Page A – In his own words: Comedian Jeffrey Ross on the Bea Arthur joke that made his career 4/27/2009
By ADAM BUCKMAN
NEW YORK, April 27, 2009 — Comedian Jeffrey Ross today told me the best Bea Arthur story you’re likely to read this week following the news that Arthur, the larger-than-life star of Broadway and TV, died over the weekend.
Ross’ story is about a notorious joke he told at a Friars Club Roast at Arthur’s expense, her reaction to it and what the joke did for his career.
Here he is in his own words, on the phone this afternoon from Nashville, where he has been performing:
“The joke was . . . Sandra Bernhard had just sung this ridiculous song. I can’t remember the name of the song she sang, she sang ‘Magic Man’ or something like that to Jerry Stiller. He was the honoree, it was a Friars Club Roast in New York in 1999 and I can’t remember the song she sang, but it was very sexy obviously [and it] made Jerry squirm, as he would whenever anything vulgar or dirty [was said]. He was very shy that way. It was very funny to watch, and I went up next and I said, ‘Sandra Bernhard! Holy shit! I wouldn’t fuck you with Bea Arthur’s dick!’
“I don’t know if there’s such a sound, but [it was] the only time I ever heard the sound of 2,000 jaws dropped all at once . . . It was just sort of this weird black hole of a laugh, I guess. [Then] it was probably a four-minute laugh, and really gave Bea time to sort of do her take. [From her seat] she leered at me. She gave me this hilarious stare, this stink-eye that made — let’s face it — an OK joke into a great moment, a great Roast moment.”
Why was Bea Arthur there in the first place?
“Friars Club Roasts are a show business tradition going back over 100 years. It meant the world to Jerry Stiller that the Friars — I produced that show so I know — it meant the world to Jerry Stiller to be honored by his friends and family, his wife and comedy partner Anne Meara and his son and daughter, Amy and Ben, and then all these great comedians take time to write well-crafted jokes about you. Jerry understood that this was basically the Academy Awards of comedy. This was a big night for him.
“So he invites his friends and Bea Arthur is a good friend of his for many years and he invited her and she was a willing participant. And by the way, she had a great sense of humor and was a great sport about it.
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“[After the show] I didn’t actually see her because she left and I went to an after-party and, you know, the cameras are rolling [and] you get pushed in 1,000 different directions. But the next day I did send her flowers on behalf of myself and the Friars Club just for coming. I was a producer on the show and just for being a good sport, I wanted to let her know that her presence was much appreciated, and the fact that she was so funny.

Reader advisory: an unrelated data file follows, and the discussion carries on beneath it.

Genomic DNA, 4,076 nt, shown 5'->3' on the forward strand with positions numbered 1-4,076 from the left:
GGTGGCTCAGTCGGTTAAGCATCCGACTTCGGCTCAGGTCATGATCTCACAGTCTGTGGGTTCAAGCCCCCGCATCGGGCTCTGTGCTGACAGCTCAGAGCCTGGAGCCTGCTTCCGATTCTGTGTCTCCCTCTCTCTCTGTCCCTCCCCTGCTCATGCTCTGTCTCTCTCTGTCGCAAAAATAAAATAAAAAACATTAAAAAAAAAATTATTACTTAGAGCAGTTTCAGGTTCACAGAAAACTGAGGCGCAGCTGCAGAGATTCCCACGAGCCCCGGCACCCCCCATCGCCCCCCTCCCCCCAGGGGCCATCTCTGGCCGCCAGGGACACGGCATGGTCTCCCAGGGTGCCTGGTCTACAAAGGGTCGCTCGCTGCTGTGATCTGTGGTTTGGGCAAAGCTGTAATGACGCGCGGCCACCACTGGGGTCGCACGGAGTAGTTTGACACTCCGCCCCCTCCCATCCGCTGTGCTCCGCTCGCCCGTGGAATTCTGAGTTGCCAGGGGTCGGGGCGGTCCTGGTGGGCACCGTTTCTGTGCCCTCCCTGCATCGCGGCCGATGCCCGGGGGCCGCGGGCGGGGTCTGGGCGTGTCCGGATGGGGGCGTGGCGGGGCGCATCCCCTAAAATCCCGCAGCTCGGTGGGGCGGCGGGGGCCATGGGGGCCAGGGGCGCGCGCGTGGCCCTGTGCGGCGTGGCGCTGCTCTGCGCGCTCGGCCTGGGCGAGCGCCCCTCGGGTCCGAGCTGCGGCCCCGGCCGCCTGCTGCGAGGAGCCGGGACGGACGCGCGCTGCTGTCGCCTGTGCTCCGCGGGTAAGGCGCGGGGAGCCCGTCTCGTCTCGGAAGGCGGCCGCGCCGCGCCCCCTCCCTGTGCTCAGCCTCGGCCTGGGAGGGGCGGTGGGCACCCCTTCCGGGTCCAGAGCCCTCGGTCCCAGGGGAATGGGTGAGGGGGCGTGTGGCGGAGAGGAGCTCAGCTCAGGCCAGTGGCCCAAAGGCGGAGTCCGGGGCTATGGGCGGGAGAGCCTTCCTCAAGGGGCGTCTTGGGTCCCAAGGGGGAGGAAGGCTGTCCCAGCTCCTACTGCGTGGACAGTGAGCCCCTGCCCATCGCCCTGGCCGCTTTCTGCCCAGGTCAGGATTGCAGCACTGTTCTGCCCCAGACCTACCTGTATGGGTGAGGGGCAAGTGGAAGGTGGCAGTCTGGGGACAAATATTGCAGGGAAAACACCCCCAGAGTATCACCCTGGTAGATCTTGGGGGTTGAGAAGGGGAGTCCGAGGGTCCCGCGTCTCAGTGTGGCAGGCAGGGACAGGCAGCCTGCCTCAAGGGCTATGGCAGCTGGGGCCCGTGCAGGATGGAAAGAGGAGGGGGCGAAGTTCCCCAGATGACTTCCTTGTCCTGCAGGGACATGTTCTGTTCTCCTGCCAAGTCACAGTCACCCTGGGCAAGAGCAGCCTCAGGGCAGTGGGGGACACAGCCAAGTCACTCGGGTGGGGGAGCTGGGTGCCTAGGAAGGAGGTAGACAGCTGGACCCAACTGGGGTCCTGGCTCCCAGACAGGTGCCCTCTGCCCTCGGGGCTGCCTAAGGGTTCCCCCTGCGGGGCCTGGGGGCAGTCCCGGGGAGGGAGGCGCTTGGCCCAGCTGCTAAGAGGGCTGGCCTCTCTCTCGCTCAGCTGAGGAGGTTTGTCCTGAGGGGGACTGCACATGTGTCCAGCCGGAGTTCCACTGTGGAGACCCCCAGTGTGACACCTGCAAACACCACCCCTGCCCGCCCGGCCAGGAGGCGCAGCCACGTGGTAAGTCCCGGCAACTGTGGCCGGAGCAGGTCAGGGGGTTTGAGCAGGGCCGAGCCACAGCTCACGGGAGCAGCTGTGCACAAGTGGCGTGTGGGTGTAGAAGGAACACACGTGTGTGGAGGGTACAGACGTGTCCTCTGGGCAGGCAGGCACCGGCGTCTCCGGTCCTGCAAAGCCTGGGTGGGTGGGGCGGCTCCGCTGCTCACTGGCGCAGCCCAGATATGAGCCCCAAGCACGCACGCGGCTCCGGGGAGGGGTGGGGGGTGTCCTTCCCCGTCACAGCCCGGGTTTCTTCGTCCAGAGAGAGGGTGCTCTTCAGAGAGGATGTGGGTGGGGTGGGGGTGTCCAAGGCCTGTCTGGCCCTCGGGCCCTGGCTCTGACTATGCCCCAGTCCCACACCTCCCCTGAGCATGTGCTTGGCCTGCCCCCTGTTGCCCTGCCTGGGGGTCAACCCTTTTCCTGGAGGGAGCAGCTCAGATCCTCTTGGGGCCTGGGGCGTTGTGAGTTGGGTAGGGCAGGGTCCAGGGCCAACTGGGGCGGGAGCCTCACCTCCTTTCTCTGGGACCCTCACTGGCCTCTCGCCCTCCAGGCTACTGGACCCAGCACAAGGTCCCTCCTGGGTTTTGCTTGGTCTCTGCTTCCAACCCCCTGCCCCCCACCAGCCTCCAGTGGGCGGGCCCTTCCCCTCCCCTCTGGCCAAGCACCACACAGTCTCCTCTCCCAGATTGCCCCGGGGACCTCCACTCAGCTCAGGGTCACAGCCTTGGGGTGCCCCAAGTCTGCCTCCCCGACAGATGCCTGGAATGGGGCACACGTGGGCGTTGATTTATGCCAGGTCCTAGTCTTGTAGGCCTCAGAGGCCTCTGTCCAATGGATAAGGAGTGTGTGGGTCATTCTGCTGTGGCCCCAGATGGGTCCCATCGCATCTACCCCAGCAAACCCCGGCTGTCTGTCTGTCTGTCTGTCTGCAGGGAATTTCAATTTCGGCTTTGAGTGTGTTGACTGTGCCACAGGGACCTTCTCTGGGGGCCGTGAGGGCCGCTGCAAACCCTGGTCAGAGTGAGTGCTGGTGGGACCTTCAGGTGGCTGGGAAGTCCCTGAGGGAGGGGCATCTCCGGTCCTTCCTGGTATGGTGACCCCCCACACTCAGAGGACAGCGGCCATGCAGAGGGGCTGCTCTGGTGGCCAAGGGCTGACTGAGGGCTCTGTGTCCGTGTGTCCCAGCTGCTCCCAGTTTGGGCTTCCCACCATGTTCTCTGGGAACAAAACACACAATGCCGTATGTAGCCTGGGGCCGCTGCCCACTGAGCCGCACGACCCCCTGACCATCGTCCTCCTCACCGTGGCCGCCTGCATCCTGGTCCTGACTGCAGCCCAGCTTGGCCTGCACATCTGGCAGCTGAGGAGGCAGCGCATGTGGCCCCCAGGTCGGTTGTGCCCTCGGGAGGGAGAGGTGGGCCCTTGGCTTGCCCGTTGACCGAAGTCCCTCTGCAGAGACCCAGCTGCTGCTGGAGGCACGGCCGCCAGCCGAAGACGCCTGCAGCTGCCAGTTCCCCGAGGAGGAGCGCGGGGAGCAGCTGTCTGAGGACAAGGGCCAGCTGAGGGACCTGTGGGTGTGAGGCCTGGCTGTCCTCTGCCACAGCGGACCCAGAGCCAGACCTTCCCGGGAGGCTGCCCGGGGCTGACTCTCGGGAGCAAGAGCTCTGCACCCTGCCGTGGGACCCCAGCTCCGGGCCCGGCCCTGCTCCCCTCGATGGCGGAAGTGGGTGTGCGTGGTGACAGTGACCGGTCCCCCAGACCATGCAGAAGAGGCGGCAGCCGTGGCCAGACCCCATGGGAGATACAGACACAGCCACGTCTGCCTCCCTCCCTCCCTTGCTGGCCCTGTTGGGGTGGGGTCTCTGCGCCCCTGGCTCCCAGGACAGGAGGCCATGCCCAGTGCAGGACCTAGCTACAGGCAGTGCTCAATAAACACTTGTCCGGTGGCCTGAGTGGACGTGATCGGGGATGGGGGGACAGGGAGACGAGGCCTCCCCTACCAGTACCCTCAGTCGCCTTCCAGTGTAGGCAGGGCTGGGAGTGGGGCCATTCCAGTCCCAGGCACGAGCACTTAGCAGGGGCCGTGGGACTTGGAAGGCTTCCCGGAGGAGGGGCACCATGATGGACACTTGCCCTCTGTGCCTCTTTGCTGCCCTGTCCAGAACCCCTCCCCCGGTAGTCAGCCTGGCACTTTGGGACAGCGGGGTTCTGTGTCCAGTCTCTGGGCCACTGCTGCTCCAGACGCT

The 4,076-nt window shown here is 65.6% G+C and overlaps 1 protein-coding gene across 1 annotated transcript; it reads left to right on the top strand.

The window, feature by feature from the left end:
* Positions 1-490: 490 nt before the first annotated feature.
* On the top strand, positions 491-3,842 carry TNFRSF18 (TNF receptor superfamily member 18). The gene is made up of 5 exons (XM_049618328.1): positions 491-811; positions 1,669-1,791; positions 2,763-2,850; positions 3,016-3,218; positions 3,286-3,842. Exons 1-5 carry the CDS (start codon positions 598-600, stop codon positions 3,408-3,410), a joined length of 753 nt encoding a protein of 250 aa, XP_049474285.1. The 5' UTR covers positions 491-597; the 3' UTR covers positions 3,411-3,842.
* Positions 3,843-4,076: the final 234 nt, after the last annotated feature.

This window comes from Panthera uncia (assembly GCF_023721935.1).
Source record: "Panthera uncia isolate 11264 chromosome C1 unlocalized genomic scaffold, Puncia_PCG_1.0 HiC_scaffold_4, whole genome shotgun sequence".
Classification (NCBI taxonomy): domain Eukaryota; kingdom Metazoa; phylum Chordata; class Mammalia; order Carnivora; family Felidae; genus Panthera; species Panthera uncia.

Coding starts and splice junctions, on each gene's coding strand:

“She didn’t speak [as a performer at the Roast] that night, but her take, her look — you know, Milton Berle used to say, ‘They only remember the home runs,’ and that was a triple that she turned into a home run just by her hilarious stare.
“And then over time, I felt like she put me on the map because everywhere I went people were quoting this joke to me. I’m hearing it all the time, it’s quoted in newspapers at the end of the year, it was part of all these roundups of the greatest lines of the year, and I’m realizing that I’m sort of getting a boost from this ridiculous joke that’s not even that funny.
“So time goes on and I just keep hearing about it and I figured that she must be hearing about it one way or another. We’re sort of oddly linked. A couple of years went by, I think, and finally I was just so curious about her take on it. So I tracked her down.
“I googled her and looked up that her one-woman show was going to be in Los Angeles, so I went. I got myself a ticket and she was awesome. She sang beautiful songs that she had sung on Broadway, barefoot with a piano player. It was very elegant, very tasteful and very moving. She was an incredible performer and I got to see a different side of her which was really fun. And afterwards I waited on line, a long line of fans, hundreds perhaps waiting to get a moment with her. They were getting pictures and autographs. They wanted to meet her.
“I purposely went to the very, very end of the line and I wanted to be last, and I just said as politely as I could I said, ‘You know, Miss Arthur, I don’t know if you remember me, but we met at Jerry’s roast.’ Before I even got the last word out — ‘roast’ — she just stuck a finger right in my face and said, ‘You nailed me, you prick!’
“And we both laughed and she gave me a hug. It was really cool knowing what a fun broad she was.”
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